When I was fourteen the Yellow House burned down.
Let me tell you more . . .
So there I was, minding my own business (as usual), on the phone with Andi, curled up in a chair in the sun room. It was the summer after eighth grade, and I was going with her family to Yellowstone the next morning. I had a load of laundry in going downstairs and was wearing a grey pair of sweats – the significance I will share when I get to the end of this story.
Mid conversation the phone went silent. Suspecting a younger sibling to be playing with the phones, I went to find the culprit and express my teenage rage.
As I walked through the living room and past the dining room I heard an overwhelmingly loud crackle. And the only reasoning I could conjure for this never before heard sound was rats:
Like the rats in the sewer scene of Indiana Jones and the Last Crusade.
Since I had never heard such a sound before, it was all my mind could come up with. I envisioned my dining room, covered floor to ceiling with swarming, squealing rats.
And I was too afraid to look in.
So I stood in the hall, listening to the noise, trying to decide if I had the guts to peek or not, when my mom came running in the house yelling for us all to get outside.
She and the babies (Beez and Thomas) had been watching TV in the family room when Carrie came in and told her there was smoke coming from outside. Mom went out to take a look and saw flames spilling from the roof!
Larry, Leslee, and my Dad were all out of town on various summer adventures, and Danny was at a friends house, so it was just mom and four of us kids, me being the oldest.
So we took the kids ran over to our neighbors, the Duke’s, in the back, lifting them over the fence. They weren’t home, but with the younger kids settled a safe distance away, I took off running to find someone to call the fire department. I pounded on three neighbors doors and no one answered. I finally ran back to our house, and mom had found someone home and had called 9-1-1.
I ran back to the Duke’s house to be with my siblings while mom waited for the fire department. I remember we all knelt down and said a prayer for everything to be okay.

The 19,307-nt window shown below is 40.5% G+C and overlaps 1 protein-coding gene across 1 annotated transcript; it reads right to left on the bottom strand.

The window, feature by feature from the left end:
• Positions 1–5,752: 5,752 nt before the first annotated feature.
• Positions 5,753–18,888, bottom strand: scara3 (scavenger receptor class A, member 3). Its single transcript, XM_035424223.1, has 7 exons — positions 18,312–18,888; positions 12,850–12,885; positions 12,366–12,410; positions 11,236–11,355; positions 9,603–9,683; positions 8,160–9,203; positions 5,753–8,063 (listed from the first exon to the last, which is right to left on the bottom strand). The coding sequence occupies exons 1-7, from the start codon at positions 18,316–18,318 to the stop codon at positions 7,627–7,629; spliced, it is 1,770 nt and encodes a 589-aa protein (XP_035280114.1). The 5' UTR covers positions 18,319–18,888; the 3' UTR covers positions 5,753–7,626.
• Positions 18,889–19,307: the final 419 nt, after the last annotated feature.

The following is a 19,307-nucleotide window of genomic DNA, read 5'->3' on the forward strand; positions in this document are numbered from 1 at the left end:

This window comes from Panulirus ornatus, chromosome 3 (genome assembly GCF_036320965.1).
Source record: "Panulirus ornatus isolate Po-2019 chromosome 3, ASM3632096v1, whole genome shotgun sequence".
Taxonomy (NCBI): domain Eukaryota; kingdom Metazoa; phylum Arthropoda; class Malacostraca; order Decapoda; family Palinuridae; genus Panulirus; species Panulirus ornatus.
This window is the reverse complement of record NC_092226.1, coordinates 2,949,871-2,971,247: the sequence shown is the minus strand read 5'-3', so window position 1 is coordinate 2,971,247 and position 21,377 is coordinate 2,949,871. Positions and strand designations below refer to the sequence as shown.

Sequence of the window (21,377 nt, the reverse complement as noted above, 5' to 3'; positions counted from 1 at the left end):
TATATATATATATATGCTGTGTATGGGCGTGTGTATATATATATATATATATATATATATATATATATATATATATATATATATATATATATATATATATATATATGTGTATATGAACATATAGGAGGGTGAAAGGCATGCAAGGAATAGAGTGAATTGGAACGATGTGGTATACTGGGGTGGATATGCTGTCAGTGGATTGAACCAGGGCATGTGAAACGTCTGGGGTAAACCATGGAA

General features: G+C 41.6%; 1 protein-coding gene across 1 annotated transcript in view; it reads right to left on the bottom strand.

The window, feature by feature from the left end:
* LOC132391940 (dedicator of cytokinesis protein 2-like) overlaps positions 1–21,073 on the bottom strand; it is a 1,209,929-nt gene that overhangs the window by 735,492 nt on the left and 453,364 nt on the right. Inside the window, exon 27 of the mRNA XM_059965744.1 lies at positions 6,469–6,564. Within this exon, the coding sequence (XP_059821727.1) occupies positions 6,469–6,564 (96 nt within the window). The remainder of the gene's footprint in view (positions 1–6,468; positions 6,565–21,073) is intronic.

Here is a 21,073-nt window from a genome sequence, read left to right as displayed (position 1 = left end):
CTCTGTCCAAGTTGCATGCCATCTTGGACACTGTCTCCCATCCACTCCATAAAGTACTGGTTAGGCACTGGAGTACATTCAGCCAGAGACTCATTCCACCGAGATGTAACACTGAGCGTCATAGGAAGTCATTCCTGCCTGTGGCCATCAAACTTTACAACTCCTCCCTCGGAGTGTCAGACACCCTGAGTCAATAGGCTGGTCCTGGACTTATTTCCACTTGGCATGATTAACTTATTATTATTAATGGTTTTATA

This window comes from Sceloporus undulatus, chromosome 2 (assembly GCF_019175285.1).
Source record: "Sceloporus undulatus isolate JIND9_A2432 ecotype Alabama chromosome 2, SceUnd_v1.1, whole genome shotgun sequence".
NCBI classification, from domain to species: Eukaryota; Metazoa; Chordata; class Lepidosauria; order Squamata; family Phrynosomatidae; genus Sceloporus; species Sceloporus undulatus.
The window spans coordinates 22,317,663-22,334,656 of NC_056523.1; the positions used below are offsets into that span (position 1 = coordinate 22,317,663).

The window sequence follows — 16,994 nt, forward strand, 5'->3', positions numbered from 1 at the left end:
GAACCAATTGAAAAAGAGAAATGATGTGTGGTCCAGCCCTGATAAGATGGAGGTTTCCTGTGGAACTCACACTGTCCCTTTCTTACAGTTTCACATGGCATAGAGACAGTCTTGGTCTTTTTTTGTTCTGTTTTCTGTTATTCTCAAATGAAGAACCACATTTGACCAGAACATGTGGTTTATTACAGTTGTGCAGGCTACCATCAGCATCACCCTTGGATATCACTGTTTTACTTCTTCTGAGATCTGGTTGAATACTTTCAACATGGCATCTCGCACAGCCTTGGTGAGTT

And then the fire department came. Because the Yellow House was surrounded by giant trees, the firemen were more concerned about the fire spreading through the trees and took time to first spray them down, something that greatly upset my mother. Finally they turned their focus on the house.
It must have been like eight o’clock or so, because I remember my mom being grateful she hadn’t put the babies to bed yet, even though it was past their bedtime. But it was also still light outside. The local news came, interviewing me in the pasture behind our house (on the other side of the yard, across from the Duke’s).
It didn’t take long for people to start coming to see the fuss: the entire ward showed up and stood in the Duke’s yard, looking over the fence to the spectacle occurring just 50 yards away. But they didn’t come empty handed- each family brought bags of clothes for each of us – all seven kids. I remember being shocked at the generosity and quick reaction to a moment of need.
And so it was like a block party – with friends and neighbors consoling and encouraging and marveling well into the night until the fire department was satisfied that the danger of flare up had passed, and began to pack up their equipment.
That first night we stayed at Aunt Linda’s. Mom didn’t let me go with Andi the next day to Yellowstone, so instead we moved our bags of hand-me-down clothes, which was all we owned at that point, into the Extended Stay Marriott Hotel in downtown Salt Lake, where we spent the rest of the summer.
At the end of the summer, before school started, my parents rented a house in Willow Creek, just off the golf course. It was much smaller, Larry slept in the closet, but somehow we made do. And that is where we lived all of my ninth grade year as my parents rebuilt and fixed our house. It was finally ready to move home just as another summer came.
The significance of the sweat pants? Well, when I was a teenager I had a personal rule of appearance: I did not wear sweats (I know, you giggle, but it was true . . . back then) so the one day I conceded for the sake of all clean laundry, was the day I appeared on the news. It was awesome.
I’m going to try and write down memories I have – for my little lovelies who always ask “Tell me a story of when you were a kid . . .”
I’m going to call them “Tales for Tuesdays” – and will try to write one a week . . . unless of course something else happens. In which case I won’t.